video Beta Pictoris, a research favourite among astro-boffins since the discovery of its bright debris-and-dust disk in 1984, has yielded new wonders in a NASA supercomputer simulation.
The debris disk, Goddard astrophysicist Marc Kuchner explains, has what looks to be a warp in long wavelengths, but looks like an X in shorter wavelengths.
“We haven't really understood until now how those patterns were created”, he said – and that's where the new simulation comes in.
Erika Nesvold (University of Maryland, Baltimore County) and Kuchner fired up Goddard's 31,000-core, Xeon E5-2697v3, 1,000 teraflop Discover supercomputer to construct a simulation (called SMACK – see below) of the interaction between the star, its disk, and the second of its planets, Beta Pictoris b.
What they've found is that the planet's motion “drives spiral waves” through the disk, and those waves result in collisions among the orbiting debris.
Those waves, in turn, might settle questions about the shape of the disk, and the presence of carbon monoxide (which doesn't last that long when exposed to UV).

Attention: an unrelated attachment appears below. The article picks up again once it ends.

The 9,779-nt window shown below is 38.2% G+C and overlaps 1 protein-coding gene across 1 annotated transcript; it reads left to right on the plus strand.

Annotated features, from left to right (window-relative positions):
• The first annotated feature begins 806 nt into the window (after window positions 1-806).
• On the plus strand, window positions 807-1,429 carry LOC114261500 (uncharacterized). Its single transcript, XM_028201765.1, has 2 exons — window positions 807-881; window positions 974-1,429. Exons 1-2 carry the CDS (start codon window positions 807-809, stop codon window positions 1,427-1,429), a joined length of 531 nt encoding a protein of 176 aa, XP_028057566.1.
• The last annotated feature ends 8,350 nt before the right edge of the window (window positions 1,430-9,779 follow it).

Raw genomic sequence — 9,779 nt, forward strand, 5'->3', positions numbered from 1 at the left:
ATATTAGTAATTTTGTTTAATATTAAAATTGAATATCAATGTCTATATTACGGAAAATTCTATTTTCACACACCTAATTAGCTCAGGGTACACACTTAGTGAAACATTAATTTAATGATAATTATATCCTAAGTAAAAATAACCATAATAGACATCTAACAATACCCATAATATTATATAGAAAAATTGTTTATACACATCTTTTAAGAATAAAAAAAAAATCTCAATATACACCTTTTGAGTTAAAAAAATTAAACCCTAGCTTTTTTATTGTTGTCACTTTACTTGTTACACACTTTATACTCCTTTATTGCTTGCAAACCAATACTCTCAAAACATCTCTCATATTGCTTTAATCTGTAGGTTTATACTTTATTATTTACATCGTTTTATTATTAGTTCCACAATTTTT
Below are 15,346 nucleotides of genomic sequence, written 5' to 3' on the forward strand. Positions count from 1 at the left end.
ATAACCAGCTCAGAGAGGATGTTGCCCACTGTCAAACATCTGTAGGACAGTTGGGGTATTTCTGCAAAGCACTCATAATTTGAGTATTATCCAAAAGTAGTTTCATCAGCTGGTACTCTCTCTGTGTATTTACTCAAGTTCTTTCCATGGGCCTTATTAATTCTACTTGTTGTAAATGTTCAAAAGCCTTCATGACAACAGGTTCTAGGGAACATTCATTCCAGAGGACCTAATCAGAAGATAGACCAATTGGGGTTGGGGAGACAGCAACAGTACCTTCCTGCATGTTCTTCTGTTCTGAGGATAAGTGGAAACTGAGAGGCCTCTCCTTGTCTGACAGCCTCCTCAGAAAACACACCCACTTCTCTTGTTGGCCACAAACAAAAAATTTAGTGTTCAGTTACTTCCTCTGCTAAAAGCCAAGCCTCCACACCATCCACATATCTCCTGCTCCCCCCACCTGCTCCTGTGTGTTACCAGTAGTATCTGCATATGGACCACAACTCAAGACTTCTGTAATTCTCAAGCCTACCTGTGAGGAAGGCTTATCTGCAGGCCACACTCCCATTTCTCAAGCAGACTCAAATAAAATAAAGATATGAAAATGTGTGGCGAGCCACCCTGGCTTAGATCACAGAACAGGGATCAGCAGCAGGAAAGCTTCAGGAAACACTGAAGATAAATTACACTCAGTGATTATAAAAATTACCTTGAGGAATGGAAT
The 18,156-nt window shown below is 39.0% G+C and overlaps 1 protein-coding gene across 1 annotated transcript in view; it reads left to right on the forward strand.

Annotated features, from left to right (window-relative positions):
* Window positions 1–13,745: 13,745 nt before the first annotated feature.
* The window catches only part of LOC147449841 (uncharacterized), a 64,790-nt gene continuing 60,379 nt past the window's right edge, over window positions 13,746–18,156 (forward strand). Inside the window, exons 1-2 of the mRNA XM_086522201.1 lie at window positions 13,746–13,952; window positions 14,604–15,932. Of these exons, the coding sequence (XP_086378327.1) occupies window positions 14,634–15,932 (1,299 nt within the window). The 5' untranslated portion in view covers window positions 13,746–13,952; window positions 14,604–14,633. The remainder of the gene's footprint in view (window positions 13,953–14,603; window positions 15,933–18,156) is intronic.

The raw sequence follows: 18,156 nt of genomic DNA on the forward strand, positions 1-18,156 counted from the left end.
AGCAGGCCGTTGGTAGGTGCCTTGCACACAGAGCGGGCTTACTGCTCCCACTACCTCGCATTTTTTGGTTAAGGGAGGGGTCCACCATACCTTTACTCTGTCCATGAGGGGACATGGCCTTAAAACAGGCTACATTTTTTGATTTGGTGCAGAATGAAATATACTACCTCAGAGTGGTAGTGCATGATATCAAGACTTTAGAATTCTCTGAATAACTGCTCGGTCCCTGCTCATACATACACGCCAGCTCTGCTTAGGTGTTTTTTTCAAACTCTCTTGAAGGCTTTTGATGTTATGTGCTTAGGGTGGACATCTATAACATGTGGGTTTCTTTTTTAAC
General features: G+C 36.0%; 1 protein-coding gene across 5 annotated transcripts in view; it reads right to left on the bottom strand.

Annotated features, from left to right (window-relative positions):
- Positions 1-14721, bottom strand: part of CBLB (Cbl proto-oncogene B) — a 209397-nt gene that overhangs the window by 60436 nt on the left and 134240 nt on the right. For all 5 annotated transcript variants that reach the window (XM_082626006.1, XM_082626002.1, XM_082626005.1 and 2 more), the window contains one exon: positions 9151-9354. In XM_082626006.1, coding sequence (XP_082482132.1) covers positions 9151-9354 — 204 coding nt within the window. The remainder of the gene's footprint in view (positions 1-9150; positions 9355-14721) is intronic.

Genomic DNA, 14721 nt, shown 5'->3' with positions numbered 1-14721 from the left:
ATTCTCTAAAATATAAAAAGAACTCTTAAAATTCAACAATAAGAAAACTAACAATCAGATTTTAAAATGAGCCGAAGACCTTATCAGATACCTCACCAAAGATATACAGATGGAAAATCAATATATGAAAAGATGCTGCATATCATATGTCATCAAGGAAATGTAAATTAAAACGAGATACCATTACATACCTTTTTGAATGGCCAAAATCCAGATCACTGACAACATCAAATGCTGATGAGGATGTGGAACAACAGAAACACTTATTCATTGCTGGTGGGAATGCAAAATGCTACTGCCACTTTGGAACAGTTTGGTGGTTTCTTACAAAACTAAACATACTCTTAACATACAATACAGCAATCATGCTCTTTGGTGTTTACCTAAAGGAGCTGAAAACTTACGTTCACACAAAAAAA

As the Goddard statement explains, this suggests the strange features are the result of collisions in the disk.
To create the simulation, Nesvold and Kuchner co-developed a new modelling technique called SMACK – Superparticle-Method Algorithm for Collisions in Kuiper belts.
Nesvold and Kucnher's method tracks thousands of fragmenting particles over millions of (simulated) years. Each particle in the simulation represents “a cluster of bodies with a range of sizes and similar motions”, the Goddard release says.
The interactions of these superparticles reveal the way the trillions of fragments produce dust when they collide, and how they can be shaped into the patterns seen by telescopes like Hubble.
SMACK's “virtual Beta Pictoris” model ran for 11 days, tracking the evolution of 100,000 superparticles.
Another important datum to come out of the simulation is that it helps explain the eccentric and, as Nesvold said, “odd” orbit: “Our simulation suggests [Beta Pictoris b] arrived there about 10 million years ago, possibly after interacting with other planets orbiting the star that we haven't detected yet”.
Margaret Pan and Hanno Rein, both now at the University of Toronto, helped create the SMACK simulation.
In 2014, boffins at the ESO's Very Large Telescope were gobsmacked to work out Beta Pictoris b's rotation rate: although its ten times the size of Jupiter, it's spinning so fast that the equator whips around at nearly 100,000 km/h.
Nesvold and Kuchner discuss their findings in the video below. ®